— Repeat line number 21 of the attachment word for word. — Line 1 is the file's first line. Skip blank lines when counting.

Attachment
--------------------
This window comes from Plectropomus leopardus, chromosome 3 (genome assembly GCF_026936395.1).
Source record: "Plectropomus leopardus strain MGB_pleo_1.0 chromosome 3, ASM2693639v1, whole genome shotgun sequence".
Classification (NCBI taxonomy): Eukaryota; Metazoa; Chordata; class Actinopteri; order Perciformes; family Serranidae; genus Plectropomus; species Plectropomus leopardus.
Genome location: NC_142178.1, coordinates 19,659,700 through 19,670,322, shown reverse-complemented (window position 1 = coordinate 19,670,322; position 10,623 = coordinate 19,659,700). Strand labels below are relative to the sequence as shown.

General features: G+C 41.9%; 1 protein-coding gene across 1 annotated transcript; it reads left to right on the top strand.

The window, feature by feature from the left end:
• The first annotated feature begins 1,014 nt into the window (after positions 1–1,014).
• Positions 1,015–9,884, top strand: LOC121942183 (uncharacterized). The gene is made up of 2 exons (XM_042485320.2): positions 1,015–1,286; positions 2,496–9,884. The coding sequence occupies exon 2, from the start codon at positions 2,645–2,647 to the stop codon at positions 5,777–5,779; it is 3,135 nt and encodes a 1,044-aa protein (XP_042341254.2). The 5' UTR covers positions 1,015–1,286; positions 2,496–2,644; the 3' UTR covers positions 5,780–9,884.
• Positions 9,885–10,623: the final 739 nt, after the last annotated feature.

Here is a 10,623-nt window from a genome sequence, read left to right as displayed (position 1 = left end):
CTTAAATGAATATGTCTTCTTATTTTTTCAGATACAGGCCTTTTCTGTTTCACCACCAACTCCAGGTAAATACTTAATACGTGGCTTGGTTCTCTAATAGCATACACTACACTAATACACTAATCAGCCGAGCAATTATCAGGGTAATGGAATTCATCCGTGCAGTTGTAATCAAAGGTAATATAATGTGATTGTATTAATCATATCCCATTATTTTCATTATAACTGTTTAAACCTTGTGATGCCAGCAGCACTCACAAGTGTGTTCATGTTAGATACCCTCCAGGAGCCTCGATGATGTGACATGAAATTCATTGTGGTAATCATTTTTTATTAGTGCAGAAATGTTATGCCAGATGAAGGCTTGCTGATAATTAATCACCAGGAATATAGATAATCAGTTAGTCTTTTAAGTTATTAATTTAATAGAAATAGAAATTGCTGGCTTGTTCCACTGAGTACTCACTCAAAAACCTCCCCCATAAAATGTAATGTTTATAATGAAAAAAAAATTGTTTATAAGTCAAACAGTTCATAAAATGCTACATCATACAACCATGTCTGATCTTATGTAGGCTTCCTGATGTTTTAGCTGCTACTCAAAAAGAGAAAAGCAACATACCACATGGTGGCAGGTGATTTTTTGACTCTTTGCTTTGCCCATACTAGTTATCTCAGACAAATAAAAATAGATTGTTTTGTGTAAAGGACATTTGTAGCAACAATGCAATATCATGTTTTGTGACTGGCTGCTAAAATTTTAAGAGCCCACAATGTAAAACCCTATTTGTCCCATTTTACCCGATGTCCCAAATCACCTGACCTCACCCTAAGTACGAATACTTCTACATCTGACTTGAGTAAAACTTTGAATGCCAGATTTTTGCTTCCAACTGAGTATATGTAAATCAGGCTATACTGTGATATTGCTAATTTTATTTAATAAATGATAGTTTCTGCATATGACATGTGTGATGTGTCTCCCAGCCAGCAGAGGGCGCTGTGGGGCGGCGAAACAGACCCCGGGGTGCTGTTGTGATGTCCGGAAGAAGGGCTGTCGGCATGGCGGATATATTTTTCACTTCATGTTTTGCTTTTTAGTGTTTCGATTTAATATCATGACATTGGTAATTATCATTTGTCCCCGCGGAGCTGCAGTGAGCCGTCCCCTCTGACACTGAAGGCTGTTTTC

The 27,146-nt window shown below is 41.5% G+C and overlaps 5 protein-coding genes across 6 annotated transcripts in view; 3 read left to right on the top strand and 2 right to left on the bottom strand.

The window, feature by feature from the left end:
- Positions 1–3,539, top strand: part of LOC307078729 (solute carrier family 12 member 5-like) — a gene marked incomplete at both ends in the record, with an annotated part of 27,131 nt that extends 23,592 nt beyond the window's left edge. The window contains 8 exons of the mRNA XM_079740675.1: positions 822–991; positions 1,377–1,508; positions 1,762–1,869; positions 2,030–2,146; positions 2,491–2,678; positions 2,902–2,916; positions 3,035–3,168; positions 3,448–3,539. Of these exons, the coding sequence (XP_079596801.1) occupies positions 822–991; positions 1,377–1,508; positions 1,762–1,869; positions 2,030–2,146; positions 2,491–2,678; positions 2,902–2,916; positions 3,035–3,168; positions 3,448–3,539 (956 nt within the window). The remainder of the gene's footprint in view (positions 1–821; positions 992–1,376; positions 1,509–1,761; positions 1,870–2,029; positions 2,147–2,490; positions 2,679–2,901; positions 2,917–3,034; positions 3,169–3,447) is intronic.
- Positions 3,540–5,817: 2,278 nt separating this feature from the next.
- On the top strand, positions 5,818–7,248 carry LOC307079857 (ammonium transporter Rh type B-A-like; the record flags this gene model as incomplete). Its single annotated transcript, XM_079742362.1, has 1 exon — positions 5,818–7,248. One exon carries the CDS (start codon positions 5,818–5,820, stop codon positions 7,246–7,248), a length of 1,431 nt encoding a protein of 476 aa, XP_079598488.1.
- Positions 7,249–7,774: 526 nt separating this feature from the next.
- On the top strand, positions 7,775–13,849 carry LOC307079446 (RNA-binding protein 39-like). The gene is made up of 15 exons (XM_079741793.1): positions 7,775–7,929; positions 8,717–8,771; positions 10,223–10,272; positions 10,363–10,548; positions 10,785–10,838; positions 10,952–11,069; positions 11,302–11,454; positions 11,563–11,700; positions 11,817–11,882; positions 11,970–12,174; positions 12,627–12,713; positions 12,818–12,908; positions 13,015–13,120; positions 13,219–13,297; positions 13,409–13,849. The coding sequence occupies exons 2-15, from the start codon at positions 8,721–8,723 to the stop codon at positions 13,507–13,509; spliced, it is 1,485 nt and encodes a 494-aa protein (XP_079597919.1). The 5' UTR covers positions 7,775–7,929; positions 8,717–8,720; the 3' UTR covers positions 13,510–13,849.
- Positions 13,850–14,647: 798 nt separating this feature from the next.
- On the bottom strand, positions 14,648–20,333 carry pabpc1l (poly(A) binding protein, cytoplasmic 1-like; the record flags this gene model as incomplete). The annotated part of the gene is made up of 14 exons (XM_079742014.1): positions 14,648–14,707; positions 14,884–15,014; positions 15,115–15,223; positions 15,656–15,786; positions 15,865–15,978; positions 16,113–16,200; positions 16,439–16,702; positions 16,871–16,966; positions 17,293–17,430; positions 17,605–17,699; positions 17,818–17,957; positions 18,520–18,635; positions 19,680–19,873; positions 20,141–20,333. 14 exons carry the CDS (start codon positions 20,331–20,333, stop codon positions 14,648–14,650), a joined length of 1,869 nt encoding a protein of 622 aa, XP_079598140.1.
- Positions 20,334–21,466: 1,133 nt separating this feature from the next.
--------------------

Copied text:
- Positions 20,334–21,466: 1,133 nt separating this feature from the next.